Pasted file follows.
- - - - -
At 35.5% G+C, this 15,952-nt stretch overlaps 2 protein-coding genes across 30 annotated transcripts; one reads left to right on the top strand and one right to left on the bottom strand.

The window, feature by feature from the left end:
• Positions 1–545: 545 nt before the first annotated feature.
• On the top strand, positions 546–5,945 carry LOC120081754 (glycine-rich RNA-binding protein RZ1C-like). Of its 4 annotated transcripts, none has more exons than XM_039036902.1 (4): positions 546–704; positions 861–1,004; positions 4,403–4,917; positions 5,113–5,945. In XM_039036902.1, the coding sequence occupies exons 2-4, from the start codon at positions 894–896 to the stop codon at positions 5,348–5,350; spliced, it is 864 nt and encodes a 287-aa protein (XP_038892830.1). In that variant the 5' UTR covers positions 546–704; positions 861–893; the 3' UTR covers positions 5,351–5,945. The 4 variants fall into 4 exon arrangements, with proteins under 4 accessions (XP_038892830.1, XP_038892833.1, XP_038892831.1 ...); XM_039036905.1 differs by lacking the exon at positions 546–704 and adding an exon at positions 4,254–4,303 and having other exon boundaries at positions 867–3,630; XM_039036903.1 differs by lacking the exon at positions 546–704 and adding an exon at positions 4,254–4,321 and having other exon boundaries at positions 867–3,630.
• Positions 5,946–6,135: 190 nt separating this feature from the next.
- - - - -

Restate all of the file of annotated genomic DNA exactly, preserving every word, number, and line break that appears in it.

At 35.5% G+C, this 15,952-nt stretch overlaps 2 protein-coding genes across 30 annotated transcripts; one reads left to right on the top strand and one right to left on the bottom strand.

The window, feature by feature from the left end:
• Positions 1–545: 545 nt before the first annotated feature.
• On the top strand, positions 546–5,945 carry LOC120081754 (glycine-rich RNA-binding protein RZ1C-like). Of its 4 annotated transcripts, none has more exons than XM_039036902.1 (4): positions 546–704; positions 861–1,004; positions 4,403–4,917; positions 5,113–5,945. In XM_039036902.1, the coding sequence occupies exons 2-4, from the start codon at positions 894–896 to the stop codon at positions 5,348–5,350; spliced, it is 864 nt and encodes a 287-aa protein (XP_038892830.1). In that variant the 5' UTR covers positions 546–704; positions 861–893; the 3' UTR covers positions 5,351–5,945. The 4 variants fall into 4 exon arrangements, with proteins under 4 accessions (XP_038892830.1, XP_038892833.1, XP_038892831.1 ...); XM_039036905.1 differs by lacking the exon at positions 546–704 and adding an exon at positions 4,254–4,303 and having other exon boundaries at positions 867–3,630; XM_039036903.1 differs by lacking the exon at positions 546–704 and adding an exon at positions 4,254–4,321 and having other exon boundaries at positions 867–3,630.
• Positions 5,946–6,135: 190 nt separating this feature from the next.